French law could soon prohibit modelling agencies from using fashion models when they are diagnosed as malnourished and ban websites defending anorexia.
Two amendments to the latest health bill, dubbed the "Marisol Touraine bill" – named after the Minister of Social Affairs and Health – will be filed on Monday (16 March) in the National Assembly by their author, a deputy from Francois Hollande's Socialist party (PS).
Olivier Veran, an MP representing Isere, is hoping the amendments banning the use of malnourished models will be voted as part of the Marisol Touraine bill – which will be itself be presented in September in Parliament for an early 2015 vote.
"It is intolerable that we can make the apology of malnutrition and that we can commercially exploit people who are in situations that endanger their health," Veran said.
Fines and jail for modelling agencies
The first amendment is to prevent modelling agencies from using models when they are diagnosed as being in a malnourished state.
This state of "extreme thinness", which spans "three severity levels" according to Veran, evaluates the Body Mass Index (BMI) of a person, calculated "by dividing weight by height squared".
Veran, who leads the prevention and promotion components of the health bill, proposes to amend the Labour Code in order to force agencies to issue each model with a medical certificate proving that his or her BMI is over a given value.
While the 34-year-old neurologist at the University Hospital of Grenoble acknowledged this value, or level, is not yet defined, he has indicated offenders will be liable to a penalty of six months in prison and a €75,000 fine (£53,000, $79,000).
Israel, Spain, Italy, Chile and Belgium have already imposed regulations based on models' BMI.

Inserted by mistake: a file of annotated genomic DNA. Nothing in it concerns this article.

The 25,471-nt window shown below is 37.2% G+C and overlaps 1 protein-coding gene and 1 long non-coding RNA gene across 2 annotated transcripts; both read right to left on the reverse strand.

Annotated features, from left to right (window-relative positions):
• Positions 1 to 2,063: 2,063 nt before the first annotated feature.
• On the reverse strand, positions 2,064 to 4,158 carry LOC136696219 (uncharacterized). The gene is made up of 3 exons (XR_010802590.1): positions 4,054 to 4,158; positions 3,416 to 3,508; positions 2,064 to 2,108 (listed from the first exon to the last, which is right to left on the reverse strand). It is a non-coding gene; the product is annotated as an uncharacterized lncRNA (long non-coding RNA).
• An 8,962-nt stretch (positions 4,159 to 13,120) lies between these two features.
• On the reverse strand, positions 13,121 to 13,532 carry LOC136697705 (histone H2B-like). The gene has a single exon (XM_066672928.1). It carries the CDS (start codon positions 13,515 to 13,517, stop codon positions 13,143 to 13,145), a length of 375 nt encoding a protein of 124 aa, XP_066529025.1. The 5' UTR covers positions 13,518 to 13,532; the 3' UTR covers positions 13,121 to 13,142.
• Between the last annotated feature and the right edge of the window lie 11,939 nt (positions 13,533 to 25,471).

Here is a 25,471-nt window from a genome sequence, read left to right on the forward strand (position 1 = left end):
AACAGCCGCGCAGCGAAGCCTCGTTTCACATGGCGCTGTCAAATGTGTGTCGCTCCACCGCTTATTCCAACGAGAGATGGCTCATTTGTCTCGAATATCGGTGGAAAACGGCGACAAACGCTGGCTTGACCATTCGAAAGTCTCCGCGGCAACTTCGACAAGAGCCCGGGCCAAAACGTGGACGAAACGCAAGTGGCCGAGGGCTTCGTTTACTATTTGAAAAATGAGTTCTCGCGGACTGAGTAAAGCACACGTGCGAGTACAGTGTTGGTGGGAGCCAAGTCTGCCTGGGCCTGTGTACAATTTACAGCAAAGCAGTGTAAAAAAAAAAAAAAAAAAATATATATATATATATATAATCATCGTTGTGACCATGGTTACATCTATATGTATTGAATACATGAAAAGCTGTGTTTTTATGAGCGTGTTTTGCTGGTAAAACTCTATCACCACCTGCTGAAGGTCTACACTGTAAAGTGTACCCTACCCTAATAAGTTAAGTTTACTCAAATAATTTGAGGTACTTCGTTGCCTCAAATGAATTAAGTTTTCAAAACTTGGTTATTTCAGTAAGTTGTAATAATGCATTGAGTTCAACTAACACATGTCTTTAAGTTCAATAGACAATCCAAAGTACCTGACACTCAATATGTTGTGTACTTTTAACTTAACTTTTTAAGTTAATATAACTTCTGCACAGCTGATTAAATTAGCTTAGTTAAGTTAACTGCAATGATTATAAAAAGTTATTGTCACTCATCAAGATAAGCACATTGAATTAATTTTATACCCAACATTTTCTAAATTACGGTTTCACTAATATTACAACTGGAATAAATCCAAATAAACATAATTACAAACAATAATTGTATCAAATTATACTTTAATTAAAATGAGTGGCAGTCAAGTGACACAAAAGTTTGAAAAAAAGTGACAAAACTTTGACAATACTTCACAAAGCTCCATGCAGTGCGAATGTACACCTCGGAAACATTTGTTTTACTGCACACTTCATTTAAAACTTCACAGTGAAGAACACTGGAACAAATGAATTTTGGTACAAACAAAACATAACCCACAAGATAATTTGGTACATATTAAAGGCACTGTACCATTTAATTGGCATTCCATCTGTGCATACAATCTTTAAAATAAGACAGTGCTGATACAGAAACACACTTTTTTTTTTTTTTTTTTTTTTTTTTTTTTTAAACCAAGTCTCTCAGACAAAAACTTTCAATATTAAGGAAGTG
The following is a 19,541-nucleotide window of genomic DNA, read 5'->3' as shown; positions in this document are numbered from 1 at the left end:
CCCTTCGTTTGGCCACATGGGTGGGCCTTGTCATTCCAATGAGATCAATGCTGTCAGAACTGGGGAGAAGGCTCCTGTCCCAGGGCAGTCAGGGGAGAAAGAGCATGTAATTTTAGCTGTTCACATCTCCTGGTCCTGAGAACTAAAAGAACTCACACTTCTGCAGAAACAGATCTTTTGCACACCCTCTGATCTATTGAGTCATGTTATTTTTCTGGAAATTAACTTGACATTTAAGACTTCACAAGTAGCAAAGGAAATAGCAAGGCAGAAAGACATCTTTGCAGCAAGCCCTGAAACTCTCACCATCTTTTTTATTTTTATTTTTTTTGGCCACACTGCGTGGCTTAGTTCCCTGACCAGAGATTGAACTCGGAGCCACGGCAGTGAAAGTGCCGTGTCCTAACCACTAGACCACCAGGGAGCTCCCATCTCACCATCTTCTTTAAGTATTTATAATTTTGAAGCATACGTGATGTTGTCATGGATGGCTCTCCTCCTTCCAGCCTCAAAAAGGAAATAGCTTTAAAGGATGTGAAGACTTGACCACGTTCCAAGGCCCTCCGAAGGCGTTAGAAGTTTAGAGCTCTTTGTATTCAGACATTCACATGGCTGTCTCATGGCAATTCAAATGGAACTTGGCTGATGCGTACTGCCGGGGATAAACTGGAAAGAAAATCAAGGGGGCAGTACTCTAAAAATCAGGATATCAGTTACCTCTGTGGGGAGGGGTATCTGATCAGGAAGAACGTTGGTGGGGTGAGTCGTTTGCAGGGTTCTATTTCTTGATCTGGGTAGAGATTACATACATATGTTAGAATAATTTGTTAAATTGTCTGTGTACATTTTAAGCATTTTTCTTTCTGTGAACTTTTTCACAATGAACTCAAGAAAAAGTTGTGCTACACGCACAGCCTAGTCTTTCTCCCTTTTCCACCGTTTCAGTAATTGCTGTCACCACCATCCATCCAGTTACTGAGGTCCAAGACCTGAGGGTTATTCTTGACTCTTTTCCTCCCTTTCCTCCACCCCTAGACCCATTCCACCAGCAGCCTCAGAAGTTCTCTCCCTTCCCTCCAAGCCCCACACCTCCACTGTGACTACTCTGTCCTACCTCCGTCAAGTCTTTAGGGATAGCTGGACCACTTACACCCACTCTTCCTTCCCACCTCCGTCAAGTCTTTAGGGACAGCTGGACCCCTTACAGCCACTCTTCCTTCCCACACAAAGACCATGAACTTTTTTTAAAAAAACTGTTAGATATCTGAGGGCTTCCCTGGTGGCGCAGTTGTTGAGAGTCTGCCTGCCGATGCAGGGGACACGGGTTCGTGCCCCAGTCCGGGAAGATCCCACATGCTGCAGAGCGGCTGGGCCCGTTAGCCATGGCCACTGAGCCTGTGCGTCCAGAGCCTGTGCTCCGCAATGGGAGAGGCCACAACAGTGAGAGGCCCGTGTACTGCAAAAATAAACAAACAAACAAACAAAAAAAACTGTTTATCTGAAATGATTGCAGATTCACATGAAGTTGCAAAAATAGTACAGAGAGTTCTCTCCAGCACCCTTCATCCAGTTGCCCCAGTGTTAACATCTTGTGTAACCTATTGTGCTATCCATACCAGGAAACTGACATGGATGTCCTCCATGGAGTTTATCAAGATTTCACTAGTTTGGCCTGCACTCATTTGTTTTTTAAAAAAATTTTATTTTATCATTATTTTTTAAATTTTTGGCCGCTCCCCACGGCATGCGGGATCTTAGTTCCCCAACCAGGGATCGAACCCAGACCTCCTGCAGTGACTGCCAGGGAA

"In France, one considers that it is thin below 18.5 [BMI]. For the World Health Organization, an index below 18 means we start talking of malnutrition. Below 17, it is a severe malnutrition. Below 16 is considered a state of famine," Veran explained.
Banning "pro-ana" websites
The second amendment, which will be filed together with the delegation for women's rights, considers the promotion of excessive thinness to be an offence.
It would seek to ban websites promoting the eating disorder anorexia nervosa or bulimia, such as self-proclaimed "pro-ana" (pro-anorexia) and "pro-mia" (pro-bulimia) platforms, that contribute to the "glorification of anorexia".
"These sites explain to girls aged 12-13 that we must have a gap of 15cm between the legs to be beautiful," the MP explained.
The neurologist estimated that in France, "between 30,000 and 40,000 people" suffer from anorexia nervosa.
These are adolescents in 90% of cases, he stated. "The social impact of this image conveyed by fashion, where women have to be thin to a pathological level to be beautiful and do catwalk shows, is very strong."